This coincides with the way I program for all of my clients and Clubhouse members, we usually run 3 or 4 day splits where we do a lot of lower and upper body workouts.
I will cover some examples of warm up exercises for both lower and upper body.
There are a main few muscles you should be looking to warm up before lower body are going to be..
- MAYBE Hamstrings
I put hamstring as a maybe because most people usually can get away with just focusing on the first 2.
Adding in core here because when you think about lower body exercises.. Squats, deadlifts, lunges, RDL’s, etc.
That usually involves a lot of core bracing and strength, right?
Activating your core before a lower body workout can be a great way you can not only be stronger, but also keep your lower back safe and injury free.
What are some ways you could warm up each of these?
So glad you asked, I can link some examples below.
A simple glute bridge is a GREAT way to warm up your glutes before a lower body workout.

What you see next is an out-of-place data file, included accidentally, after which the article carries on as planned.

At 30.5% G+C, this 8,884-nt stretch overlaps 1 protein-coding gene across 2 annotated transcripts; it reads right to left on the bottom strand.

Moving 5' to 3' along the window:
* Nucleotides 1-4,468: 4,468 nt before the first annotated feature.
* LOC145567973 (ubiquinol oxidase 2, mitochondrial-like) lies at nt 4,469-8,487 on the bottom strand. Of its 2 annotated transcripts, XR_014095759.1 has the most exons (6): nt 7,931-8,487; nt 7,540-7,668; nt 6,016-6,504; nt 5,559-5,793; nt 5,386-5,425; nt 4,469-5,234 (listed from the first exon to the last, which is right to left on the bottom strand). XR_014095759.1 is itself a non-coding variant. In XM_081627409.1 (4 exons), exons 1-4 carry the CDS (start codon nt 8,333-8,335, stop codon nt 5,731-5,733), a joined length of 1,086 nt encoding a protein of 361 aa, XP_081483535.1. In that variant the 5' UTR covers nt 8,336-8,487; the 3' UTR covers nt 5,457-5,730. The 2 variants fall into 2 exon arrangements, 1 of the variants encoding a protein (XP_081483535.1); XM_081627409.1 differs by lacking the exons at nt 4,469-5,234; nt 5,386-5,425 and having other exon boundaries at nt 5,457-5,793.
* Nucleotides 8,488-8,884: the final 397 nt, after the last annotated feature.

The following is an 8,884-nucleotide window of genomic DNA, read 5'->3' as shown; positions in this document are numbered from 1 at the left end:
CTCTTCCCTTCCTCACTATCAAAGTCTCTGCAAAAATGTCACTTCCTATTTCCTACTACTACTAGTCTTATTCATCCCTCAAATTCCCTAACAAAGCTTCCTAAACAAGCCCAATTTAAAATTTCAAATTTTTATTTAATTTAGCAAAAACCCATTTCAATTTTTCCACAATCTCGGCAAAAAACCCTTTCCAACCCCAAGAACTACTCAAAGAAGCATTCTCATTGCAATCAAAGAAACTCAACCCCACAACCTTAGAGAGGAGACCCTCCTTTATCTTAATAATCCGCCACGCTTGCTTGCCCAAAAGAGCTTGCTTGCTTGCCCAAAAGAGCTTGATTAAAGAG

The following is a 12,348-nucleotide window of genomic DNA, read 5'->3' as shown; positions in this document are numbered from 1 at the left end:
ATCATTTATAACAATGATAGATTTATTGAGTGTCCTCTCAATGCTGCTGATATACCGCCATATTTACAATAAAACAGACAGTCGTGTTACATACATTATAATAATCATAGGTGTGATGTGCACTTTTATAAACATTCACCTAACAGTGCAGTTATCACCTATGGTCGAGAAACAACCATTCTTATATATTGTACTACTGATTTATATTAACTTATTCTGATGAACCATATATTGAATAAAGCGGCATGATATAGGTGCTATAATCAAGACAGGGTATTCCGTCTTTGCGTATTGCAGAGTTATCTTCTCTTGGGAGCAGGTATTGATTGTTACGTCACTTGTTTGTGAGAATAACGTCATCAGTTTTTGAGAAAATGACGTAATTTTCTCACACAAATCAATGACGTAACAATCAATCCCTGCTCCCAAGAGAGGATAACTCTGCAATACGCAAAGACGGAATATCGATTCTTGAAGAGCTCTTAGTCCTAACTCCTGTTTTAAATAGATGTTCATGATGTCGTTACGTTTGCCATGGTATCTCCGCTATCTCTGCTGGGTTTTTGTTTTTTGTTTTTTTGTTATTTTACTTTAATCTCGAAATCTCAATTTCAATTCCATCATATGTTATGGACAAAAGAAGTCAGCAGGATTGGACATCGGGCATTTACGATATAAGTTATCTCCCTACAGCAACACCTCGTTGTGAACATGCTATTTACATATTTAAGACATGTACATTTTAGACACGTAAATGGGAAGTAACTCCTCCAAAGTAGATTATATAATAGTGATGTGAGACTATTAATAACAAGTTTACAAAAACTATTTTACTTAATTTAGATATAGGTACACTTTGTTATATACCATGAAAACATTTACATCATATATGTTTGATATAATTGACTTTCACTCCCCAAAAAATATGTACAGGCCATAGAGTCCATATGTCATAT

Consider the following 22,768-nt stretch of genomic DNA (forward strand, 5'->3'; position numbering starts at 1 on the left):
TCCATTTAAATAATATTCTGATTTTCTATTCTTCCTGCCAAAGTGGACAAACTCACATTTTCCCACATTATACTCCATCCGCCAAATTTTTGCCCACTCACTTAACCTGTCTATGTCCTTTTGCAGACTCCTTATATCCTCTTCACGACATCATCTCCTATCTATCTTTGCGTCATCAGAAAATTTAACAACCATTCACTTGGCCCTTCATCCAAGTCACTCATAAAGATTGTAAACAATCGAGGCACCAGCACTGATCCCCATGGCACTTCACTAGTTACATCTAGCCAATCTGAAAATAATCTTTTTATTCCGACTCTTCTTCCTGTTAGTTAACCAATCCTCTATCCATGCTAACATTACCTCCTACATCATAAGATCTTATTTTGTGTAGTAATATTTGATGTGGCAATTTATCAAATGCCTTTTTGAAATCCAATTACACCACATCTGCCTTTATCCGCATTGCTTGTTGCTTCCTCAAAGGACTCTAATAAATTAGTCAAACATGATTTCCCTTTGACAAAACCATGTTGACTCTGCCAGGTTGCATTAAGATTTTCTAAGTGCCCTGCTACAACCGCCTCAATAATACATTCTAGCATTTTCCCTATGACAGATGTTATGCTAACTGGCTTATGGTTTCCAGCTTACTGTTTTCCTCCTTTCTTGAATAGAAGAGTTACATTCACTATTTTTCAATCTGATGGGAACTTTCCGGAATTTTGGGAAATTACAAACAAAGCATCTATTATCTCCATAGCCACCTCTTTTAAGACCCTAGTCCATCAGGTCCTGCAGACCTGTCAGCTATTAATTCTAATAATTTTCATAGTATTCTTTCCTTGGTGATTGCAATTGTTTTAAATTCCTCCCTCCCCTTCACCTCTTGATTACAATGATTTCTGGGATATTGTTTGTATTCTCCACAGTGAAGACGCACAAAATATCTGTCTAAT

This may be somewhat of a “dynamic stretch”, but you are adding resistance with the band. One of my fav glute warm ups.
This exercise is a great way to add in some stabilization component to your glute bridge.
For these exercises, 2 sets of 6-10 reps would work just fine.
Many exercises can work here for core, but I like working in some anti movement exercises like these plank transfers
The pallof press is another favorite of mine.
You could even work in some reverse crunches as a way to get your core “firing” before your lift.
For these exercises, 2 sets of 5-8 reps would work great.
As I said, most people will be golden with glutes and core, but the elevated hamstring bridge is a great way to get some contractions of your hamstrings.
This can be a great warm up (or even a great regular exercise, LOL!)
For these exercises, 2 sets of 6-8 reps would work great.
I put 2 sets of 6-10 reps for most of those exercises.
Remember, this is a WARM UP.
The whole point of how to warm up before lifting weights is to get READY for the workout, not start the workout!
You aren’t supposed to be killing yourself with super high intensity here. You are supposed to be simply WARMING UP your body for the upcoming intensity.
Yet you don’t want to burn yourself out by spending too much time in your warm up exercises.
Sample Warm Up
Therefore a very simple warm up could be
Glute bridge 2 sets of 8 reps
Pallof Press 2 sets of 8 reps each side